## 3450.21 – Tetrahedron Inscribed in a Cube

Four of the eight vertexes of a cube are the vertexes of a regular tetrahedron as in the figure below. Relax for a moment and enjoy how neatly the regular tetrahedron fits inside the cube. The other four vertexes of the cube, incidentally, form a second, inter-penetrating tetrahedron.

Find the ratio of the surface area of the cube to the surface area of the tetrahedron. Solution

Let the edge of the cube be $x$. Then $SC$, the surface area of the cube, is $6x^2$.

The faces of the tetrahedron are equilateral triangles whose edges are diagonals of the cube's square faces. If $y$ is the edge length of the tetrahedron, then $y = x\sqrt{2}$ since the diagonal of a square's face is the hypotenuse of a 45-45-90 triangle. Now the area of an equilateral triangle of edge $y$ is $y^2 \sqrt{3}/4 = x^2 \sqrt{3}/2$ so $ST$, the surface area of the tetrahedron, is $ST = 4 x^2 \sqrt{3}/2 = 2 x^2 \sqrt{3}.$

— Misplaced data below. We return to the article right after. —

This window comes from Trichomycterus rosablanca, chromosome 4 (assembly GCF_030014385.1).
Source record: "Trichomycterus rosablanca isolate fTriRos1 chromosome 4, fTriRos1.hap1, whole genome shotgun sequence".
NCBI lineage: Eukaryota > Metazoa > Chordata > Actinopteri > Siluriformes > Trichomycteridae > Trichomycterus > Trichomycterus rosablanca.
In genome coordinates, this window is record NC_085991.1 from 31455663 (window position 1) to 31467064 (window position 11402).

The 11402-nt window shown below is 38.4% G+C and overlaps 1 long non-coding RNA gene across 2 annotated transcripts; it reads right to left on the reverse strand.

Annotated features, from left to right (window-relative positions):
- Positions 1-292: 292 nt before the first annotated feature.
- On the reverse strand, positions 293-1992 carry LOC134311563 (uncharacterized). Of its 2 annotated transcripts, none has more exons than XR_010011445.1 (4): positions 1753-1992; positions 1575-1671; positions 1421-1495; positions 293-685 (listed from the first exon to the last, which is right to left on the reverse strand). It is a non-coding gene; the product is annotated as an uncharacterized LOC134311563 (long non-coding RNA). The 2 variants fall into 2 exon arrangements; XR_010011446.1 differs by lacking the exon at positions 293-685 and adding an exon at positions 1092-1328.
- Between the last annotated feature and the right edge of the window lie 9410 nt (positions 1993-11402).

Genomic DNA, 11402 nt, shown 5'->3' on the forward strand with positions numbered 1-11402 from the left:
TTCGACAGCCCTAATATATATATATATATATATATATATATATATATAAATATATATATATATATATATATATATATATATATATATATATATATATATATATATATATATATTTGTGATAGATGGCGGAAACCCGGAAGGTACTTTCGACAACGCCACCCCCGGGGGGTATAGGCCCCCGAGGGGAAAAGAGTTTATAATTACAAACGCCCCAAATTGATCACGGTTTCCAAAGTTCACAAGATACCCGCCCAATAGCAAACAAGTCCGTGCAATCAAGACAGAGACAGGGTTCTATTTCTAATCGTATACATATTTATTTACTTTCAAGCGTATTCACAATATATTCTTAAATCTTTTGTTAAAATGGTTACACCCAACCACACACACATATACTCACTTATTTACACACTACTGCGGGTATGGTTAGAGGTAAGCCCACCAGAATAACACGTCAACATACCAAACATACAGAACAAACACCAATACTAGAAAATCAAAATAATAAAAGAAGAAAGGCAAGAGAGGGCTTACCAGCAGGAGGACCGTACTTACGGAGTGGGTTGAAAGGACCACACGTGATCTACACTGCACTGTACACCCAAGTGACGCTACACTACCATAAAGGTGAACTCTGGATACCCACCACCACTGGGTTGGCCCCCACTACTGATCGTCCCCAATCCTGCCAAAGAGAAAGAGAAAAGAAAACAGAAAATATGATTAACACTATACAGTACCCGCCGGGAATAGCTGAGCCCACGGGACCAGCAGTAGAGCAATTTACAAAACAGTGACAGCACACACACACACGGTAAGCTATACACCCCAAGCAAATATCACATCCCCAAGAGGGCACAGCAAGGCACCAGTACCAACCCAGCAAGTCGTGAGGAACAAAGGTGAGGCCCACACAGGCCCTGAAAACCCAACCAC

Thus the desired ratio of areas is

$\frac{SC}{ST} = \frac{6x^2}{2 x^2 \sqrt{3}} = \frac{3}{\sqrt{3}} = \sqrt{3}.$

Students who like making models might make a nice 3-d model of this figure.

(N.b. the 45-45-90 right triangle is sometimes known as the western, or cowboy's, triangle. Why?)